Next year, we will also be hosting two new Wellcome Trust Scholars - an expansion of last year's successful initiative to encourage black and minority ethnic science writers. This year, we have two (paid) placements lasting six months up for grabs. Apply through our partners Creative Access here.


Our Top Ten Articles of The Year goes like this:

1. You are more likely to be bitten by Luis Suarez than a shark 

2. Laurie Penny on why patriarchy fears the scissors

3. Harriet Williamson meets the women speaking out about Terry Richardson

4. Laurie Penny on the Isla Vista shootings

5. Will Self on hipster hatred

6. Grayson Perry on Default Man

7. Musa Okwonga on Jeremy Clarkson and the N-word

8. Robin Ince on Christians and public life

9. Ed Smith on London's buried diggers

10. Tony Benn in quotes

This is a top ten that gives me hope for the Future of Journalism, because the uniting factor among all these pieces is this - they are good. Different styles, different targets, but all funny, fresh, angry, insightful pieces of journalism (OK, and one quick aggregation post, but even that relied on George having all the material already in his enormous brain). Many of our top 50 pieces were notable for their length, too: it turns out that the internet hasn't ruined our attention spans quite as much as we feared.

On that positive note, I am retiring to my Egg Nog Bunker to raise a toast to all our wonderful staff, to all our clever, witty, intelligent, beautiful bloggers - and of course, to you, reading this. It's been a great year, but next year is going to be even better. (Except for the bit on election night before any results come in and it's just David Dimbleby and three guests staring hopefully at Jeremy Vine, who is inexplicably dressed as a bear, explaining what Plaid Cymru want in a hung parliament. That bit will probably be just be weird.)

Helen Lewis is deputy editor of the New Statesman. She has presented BBC Radio 4’s Week in Westminster and is a regular panellist on BBC1’s Sunday Politics.

Photo: Getty Images
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How can Britain become a nation of homeowners?

David Cameron must unlock the spirit of his postwar predecessors to get the housing market back on track. 

In the 1955 election, Anthony Eden described turning Britain into a “property-owning democracy” as his – and by extension, the Conservative Party’s – overarching mission.

60 years later, what’s changed? Then, as now, an Old Etonian sits in Downing Street. Then, as now, Labour are badly riven between left and right, with their last stay in government widely believed – by their activists at least – to have been a disappointment. Then as now, few commentators seriously believe the Tories will be out of power any time soon.

But as for a property-owning democracy? That’s going less well.

When Eden won in 1955, around a third of people owned their own homes. By the time the Conservative government gave way to Harold Wilson in 1964, 42 per cent of households were owner-occupiers.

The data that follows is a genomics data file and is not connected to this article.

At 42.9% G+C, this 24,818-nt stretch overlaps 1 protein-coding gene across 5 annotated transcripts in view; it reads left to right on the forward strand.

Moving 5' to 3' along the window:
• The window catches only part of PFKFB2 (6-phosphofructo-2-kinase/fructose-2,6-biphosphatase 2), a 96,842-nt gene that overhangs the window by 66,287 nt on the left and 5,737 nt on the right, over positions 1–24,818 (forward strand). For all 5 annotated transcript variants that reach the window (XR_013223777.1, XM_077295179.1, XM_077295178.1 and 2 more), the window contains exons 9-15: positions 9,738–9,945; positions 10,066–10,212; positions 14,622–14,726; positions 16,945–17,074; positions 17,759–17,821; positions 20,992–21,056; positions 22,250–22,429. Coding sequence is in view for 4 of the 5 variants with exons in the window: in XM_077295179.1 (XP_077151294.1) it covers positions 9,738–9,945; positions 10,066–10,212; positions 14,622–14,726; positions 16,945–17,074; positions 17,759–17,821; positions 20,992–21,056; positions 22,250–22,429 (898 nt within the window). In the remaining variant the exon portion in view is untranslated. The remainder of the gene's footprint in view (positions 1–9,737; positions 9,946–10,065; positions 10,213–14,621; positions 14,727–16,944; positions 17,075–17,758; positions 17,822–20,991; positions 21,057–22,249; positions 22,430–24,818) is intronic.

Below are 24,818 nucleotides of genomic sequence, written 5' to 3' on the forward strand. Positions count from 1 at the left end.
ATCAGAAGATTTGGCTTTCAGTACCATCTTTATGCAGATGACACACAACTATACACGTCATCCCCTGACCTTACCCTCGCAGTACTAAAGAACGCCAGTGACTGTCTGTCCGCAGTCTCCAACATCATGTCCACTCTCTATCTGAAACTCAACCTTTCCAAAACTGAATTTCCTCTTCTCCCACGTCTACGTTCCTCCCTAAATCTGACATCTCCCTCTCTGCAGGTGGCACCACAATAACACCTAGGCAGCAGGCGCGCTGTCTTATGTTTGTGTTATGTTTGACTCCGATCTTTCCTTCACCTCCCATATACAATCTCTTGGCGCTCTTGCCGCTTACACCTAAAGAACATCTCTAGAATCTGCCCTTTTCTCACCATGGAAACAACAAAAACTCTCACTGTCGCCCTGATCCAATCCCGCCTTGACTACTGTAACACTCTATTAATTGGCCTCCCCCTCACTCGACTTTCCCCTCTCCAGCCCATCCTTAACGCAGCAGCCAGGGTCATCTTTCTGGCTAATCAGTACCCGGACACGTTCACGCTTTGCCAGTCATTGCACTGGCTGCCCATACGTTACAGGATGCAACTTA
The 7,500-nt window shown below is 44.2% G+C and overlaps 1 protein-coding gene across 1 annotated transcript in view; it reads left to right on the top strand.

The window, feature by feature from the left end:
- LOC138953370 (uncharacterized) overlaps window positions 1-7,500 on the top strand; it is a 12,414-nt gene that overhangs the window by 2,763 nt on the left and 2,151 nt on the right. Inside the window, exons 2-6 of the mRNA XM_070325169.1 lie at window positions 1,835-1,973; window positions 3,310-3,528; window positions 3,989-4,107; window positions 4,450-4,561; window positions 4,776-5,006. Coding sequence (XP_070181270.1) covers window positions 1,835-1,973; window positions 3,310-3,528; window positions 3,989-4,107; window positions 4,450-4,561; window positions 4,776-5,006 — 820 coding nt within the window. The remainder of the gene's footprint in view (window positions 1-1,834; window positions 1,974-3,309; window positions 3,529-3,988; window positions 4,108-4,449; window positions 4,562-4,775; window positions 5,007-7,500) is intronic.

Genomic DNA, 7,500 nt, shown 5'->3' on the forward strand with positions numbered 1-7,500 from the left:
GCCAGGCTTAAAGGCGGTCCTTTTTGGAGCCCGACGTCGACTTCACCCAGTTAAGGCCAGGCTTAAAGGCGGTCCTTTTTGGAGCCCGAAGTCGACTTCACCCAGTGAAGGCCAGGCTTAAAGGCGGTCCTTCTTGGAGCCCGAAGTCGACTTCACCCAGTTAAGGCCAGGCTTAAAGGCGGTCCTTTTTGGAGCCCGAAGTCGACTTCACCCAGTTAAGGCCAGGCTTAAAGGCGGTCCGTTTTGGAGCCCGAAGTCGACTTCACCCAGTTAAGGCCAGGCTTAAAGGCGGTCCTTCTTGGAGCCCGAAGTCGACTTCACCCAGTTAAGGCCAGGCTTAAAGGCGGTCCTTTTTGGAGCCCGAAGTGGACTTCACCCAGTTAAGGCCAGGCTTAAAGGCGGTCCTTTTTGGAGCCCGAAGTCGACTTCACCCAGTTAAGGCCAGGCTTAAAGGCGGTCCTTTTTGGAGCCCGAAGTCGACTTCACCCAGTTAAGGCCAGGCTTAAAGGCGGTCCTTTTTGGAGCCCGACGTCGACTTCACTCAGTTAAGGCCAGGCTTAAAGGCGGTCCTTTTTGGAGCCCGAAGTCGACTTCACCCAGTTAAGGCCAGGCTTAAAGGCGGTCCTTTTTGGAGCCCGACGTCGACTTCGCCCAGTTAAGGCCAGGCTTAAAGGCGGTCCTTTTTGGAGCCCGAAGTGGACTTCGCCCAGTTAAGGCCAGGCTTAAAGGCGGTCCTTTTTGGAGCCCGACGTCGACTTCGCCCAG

That kicked off a long period – from the mid-50s right until the fall of the Berlin Wall – in which home ownership increased, before staying roughly flat at 70 per cent of the population from 1991 to 2001.

But over the course of the next decade, for the first time in over a hundred years, the proportion of owner-occupiers went to into reverse. Just 64 percent of households were owner-occupier in 2011. No-one seriously believes that number will have gone anywhere other than down by the time of the next census in 2021. Most troublingly, in London – which, for the most part, gives us a fairly accurate idea of what the demographics of Britain as a whole will be in 30 years’ time – more than half of households are now renters.

What’s gone wrong?

In short, property prices have shot out of reach of increasing numbers of people. The British housing market increasingly gets a failing grade at “Social Contract 101”: could someone, without a backstop of parental or family capital, entering the workforce today, working full-time, seriously hope to retire in 50 years in their own home with their mortgage paid off?

It’s useful to compare and contrast the policy levers of those two Old Etonians, Eden and Cameron. Cameron, so far, has favoured demand-side solutions: Help to Buy and the new Help to Buy ISA.

To take the second, newer of those two policy innovations first: the Help to Buy ISA. Does it work?

Well, if you are a pre-existing saver – you can’t use the Help to Buy ISA for another tax year. And you have to stop putting money into any existing ISAs. So anyone putting a little aside at the moment – not going to feel the benefit of a Help to Buy ISA.

And anyone solely reliant on a Help to Buy ISA – the most you can benefit from, if you are single, it is an extra three grand from the government. This is not going to shift any houses any time soon.

What it is is a bung for the only working-age demographic to have done well out of the Coalition: dual-earner couples with no children earning above average income.

What about Help to Buy itself? At the margins, Help to Buy is helping some people achieve completions – while driving up the big disincentive to home ownership in the shape of prices – and creating sub-prime style risks for the taxpayer in future.

Eden, in contrast, preferred supply-side policies: his government, like every peacetime government from Baldwin until Thatcher’s it was a housebuilding government.

Why are house prices so high? Because there aren’t enough of them. The sector is over-regulated, underprovided, there isn’t enough housing either for social lets or for buyers. And until today’s Conservatives rediscover the spirit of Eden, that is unlikely to change.

I was at a Conservative party fringe (I was on the far left, both in terms of seating and politics).This is what I said, minus the ums, the ahs, and the moment my screensaver kicked in.

Stephen Bush is editor of the Staggers, the New Statesman’s political blog.